Artist and designer, John T. Unger doesn’t simply craft the most mind-scorching firebowls known to man, he specializes in “impossibility remediation”—if it can’t be done, he’s on it. He often wakes thinking about how he can change, fix or improve the world as we know it. Well, we know he’s certainly made it a more…
The rustic artistry of wrought iron plant hangers is a great way to express your style and add that extra touch of class to your hanging foliage. Most wrought iron plant hangers have an artful arch which attaches to either a wall or to a post and is used to suspend hanging baskets or pots filled with lush leaves or heavy blooms. But some wrought iron plant hangers are simpler, designed with an understated iron clamp to display clay pots creatively indoors or outside on fences.
I love my wrought iron garden stakes. They are a constant in the ever changing tides of color that ebb and flow through the flower beds that frame my back yard. When song birds first whisper and then crescendo into a orchestra’s worth of counterpointed warbles and spring emerges as if conjured up with a melodic incantation by those winged magicians, my wrought iron garden stakes stand tall, ready to greet the first bulb plants willing to brave the cold and daring enough to splash color on drab winter beds.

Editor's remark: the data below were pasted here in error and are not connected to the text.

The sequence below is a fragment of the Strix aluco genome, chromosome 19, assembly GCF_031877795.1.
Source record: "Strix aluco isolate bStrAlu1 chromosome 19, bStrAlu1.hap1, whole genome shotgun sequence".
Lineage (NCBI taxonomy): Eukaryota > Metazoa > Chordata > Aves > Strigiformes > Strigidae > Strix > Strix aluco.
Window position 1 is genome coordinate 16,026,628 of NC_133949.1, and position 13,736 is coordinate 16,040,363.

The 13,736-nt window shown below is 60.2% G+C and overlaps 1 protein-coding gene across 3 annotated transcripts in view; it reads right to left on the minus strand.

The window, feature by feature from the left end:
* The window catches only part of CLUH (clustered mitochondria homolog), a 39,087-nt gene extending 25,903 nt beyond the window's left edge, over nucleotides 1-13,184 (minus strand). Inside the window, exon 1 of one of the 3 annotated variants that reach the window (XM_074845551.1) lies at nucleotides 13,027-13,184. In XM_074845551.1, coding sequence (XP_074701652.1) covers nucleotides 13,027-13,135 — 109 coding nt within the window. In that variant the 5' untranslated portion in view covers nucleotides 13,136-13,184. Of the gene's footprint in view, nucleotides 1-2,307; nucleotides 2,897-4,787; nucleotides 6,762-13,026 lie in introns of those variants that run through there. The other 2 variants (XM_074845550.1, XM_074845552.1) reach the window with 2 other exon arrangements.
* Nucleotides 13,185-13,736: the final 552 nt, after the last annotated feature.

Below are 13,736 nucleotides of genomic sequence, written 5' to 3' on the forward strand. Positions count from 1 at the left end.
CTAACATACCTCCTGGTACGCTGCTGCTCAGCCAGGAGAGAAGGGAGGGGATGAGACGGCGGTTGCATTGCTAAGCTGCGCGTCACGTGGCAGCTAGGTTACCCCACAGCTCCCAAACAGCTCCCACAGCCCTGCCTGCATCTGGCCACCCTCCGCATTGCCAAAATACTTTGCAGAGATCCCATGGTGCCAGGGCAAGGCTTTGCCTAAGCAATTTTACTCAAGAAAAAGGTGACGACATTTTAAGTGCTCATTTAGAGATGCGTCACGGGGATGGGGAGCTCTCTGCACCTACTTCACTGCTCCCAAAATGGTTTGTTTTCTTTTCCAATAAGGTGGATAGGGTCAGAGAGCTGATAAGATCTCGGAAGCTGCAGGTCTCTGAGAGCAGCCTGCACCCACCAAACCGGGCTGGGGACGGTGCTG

If you are looking for a functional yet artistic piece for safe backyard grilling, or something to provide great outdoor atmosphere, look no further than artist John T. Unger’s fire bowls. John T. Unger provides high quality wrought iron fire bowls made from 100 percent scrap metal, primarily from recycled steel tanks. His green-appeal coupled with the intrinsic beauty of his work have resulted in Unger’s fire bowls being sold all over the world. With pride, he refers to his work as “sustainable design with an edge.” He aims to design for permanence by creating wrought iron fire bowls that will be timeless, lasting for generations.
Spring is in the air and your green thumb is probably itching to be outside getting your backyard garden started for the year. But since we’re not quite to the out-like-a-lamb days of March and the lion’s breath is still adding a fearful nip to the air, you might want to think about bringing a touch of garden inside your house to help with the spring fever until that frosty lion’s been defrosted by those April showers that are right around the corner.